After we left Craters of the Moon we drove to Mackay. Our initial plan was to camp outside of Mackay (pronounced Mackie) and get up at dawn to hike Mount Borah. We set up camp at the Mackay Reservoir and went into town to look around and eat some dinner, maybe find a beer.
Mackay is a town of roughly 500 people. It’s a rarity. It is still largely untouched by modern forces even though newcomers have been creeping in, and it’s a destination (of sorts) for hunters, fishermen, the ATV crowd, and hikers. Mackay is “the top of Idaho” as it’s situated between the Lost River Mountain Range and the White Knob Mountain Range which contain the highest mountains in the state. Mount McCaleb, which is visible from Main St. sits at 11,427 ft., while nearby Mount Borah sits at 12,668 ft.
Living in Marfa last year fully prepared me for Mackay’s small town vibe – things don’t happen quickly because there’s no where to hurry off to anyway. We popped into an antiques store, the only store on the block open, and browsed the eclectic offerings, including a massive grizzly bear rug which – thankfully – was well out of our price range ($15,000). We walked across the street to Ken’s Club for dinner where they serve gigantic slabs of prime rib. We opted for burgers but the prime rib did look amazing. We may have make a mistake… After dinner, which was quite leisurely, we stowed a to-go box full of tater tots in the car and strolled over to Perk’s Bar. Perk’s is over 100 years old with a beautiful Brunswick back bar and tons of dancing space, pool tables, some booths, and of course, seats at the bar. There were old photos of the bar on the wall, chronicling its changes over the years. In its past life, the walls were adorned with taxidermied animals of all sorts, and I kind of wished they still were.
By the time we had dinner, we’d mostly decided to call off the hike. Before we left Salt Lake, the chance of rain for Sunday was 80%, and it hadn’t changed. Since we needed an early start to ensure a safe climb above the treeline – and I’d rather hike to a summit if I’m assured a clear view – we decided to scrap our plans to hike Mt. Borah. We left Perk’s to retire to our tent for the remainder of the evening when we got a call from Truman’s dogsitter – she’d locked herself and Truman out of the house. After our initial panic, we were able to get in touch with our landlord, who was able to let her back in with his set of keys. Phew.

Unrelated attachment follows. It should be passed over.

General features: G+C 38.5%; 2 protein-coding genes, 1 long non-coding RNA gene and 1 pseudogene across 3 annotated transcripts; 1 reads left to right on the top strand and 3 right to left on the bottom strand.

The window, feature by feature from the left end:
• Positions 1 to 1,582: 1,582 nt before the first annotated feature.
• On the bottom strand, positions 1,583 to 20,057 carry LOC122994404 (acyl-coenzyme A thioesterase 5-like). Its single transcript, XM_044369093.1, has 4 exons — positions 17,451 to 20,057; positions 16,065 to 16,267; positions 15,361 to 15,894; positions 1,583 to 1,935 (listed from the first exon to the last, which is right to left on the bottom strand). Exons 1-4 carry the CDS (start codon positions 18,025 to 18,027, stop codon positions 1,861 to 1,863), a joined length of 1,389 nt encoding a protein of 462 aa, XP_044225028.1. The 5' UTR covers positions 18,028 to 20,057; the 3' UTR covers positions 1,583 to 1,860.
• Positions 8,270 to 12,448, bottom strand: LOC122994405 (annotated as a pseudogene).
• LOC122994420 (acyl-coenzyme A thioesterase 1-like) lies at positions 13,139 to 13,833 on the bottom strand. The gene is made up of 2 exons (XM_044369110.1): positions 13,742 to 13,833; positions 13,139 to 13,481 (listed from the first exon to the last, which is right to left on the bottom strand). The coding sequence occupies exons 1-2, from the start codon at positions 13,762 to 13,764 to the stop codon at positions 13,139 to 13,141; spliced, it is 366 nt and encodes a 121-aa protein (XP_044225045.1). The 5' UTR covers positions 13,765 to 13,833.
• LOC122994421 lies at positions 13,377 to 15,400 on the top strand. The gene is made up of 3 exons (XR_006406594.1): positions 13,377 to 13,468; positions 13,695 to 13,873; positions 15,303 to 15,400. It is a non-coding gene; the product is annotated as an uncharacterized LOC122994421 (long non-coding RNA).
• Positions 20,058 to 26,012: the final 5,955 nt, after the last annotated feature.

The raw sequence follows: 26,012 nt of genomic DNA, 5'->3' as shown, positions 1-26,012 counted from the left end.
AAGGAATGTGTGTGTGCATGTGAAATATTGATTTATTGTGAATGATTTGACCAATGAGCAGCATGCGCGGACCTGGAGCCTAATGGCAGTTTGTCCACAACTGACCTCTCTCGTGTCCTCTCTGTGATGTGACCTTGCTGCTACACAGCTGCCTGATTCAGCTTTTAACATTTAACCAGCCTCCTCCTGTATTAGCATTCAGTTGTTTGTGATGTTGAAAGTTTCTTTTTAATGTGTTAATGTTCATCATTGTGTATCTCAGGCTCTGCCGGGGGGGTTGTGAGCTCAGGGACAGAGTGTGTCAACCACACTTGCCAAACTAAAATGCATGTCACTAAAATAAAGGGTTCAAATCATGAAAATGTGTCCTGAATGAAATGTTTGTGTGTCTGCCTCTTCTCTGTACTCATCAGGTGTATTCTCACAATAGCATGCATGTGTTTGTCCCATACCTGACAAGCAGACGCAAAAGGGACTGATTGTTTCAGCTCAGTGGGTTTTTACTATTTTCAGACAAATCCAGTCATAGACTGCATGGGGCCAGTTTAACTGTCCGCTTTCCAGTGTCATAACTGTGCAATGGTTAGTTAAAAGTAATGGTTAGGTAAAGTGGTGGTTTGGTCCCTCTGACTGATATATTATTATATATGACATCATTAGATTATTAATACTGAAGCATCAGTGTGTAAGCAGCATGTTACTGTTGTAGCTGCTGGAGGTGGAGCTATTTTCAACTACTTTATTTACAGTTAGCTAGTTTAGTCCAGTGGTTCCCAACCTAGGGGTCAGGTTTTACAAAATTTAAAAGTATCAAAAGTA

The next morning we packed up our campsite and went back into town for breakfast at Amy Lou’s. What began as a somewhat strange experience soon turned into an enchanting encounter. When we first entered, we sat ourselves at a booth near the front and Zach decided to grab menus. Then we waited. We saw Amy Lou come out once and take a couple orders, then return to the kitchen. We thought she’d ignored us because we were tourists, not locals. After we’d wait at least 15 minutes, Zach was ready to leave. Just as we were about to get up, one of the men from the booth behind us got up for a coffee refill and offered us some. Upon seeing that we didn’t have cups, he brought over some mugs and filled ’em to the brim. Well, we were committed. We had to at least finish the coffee! It was fortunate timing; we soon realized that Amy Lou truly was the only person cooking, taking orders, and refilling mugs. She came over a short while later, took our orders, and thanked us for our patience. The food arrived not long after and was simple, but stellar. There’s just something about having a couple of fried eggs, with hash browns fresh from the griddle, and toasted white bread that really hits the spot. Even the coffee was decent – and I’m typically one of those fancy latte drinkers.
We rolled out of Mackay after breakfast and headed north toward Salmon, our new destination. Just slightly after the turn for the Mt. Borah campground and trail head was a sign about the 1983 earthquake. In October 1983, the largest recorded earthquake (7.3) hit the Lost River Valley. The Lost River Range rose about a foot and the valley dropped 7.5 ft. The shock spread 500 miles from the epicenter and created a scarp which follows the front of the range for 21 miles. We decided to follow a dirt road for two miles so we could check out the scarp formed by the quake. It was pretty magnificent, even though the sagebrush made it a little less dramatic. And it’s only a matter of time before it happens again.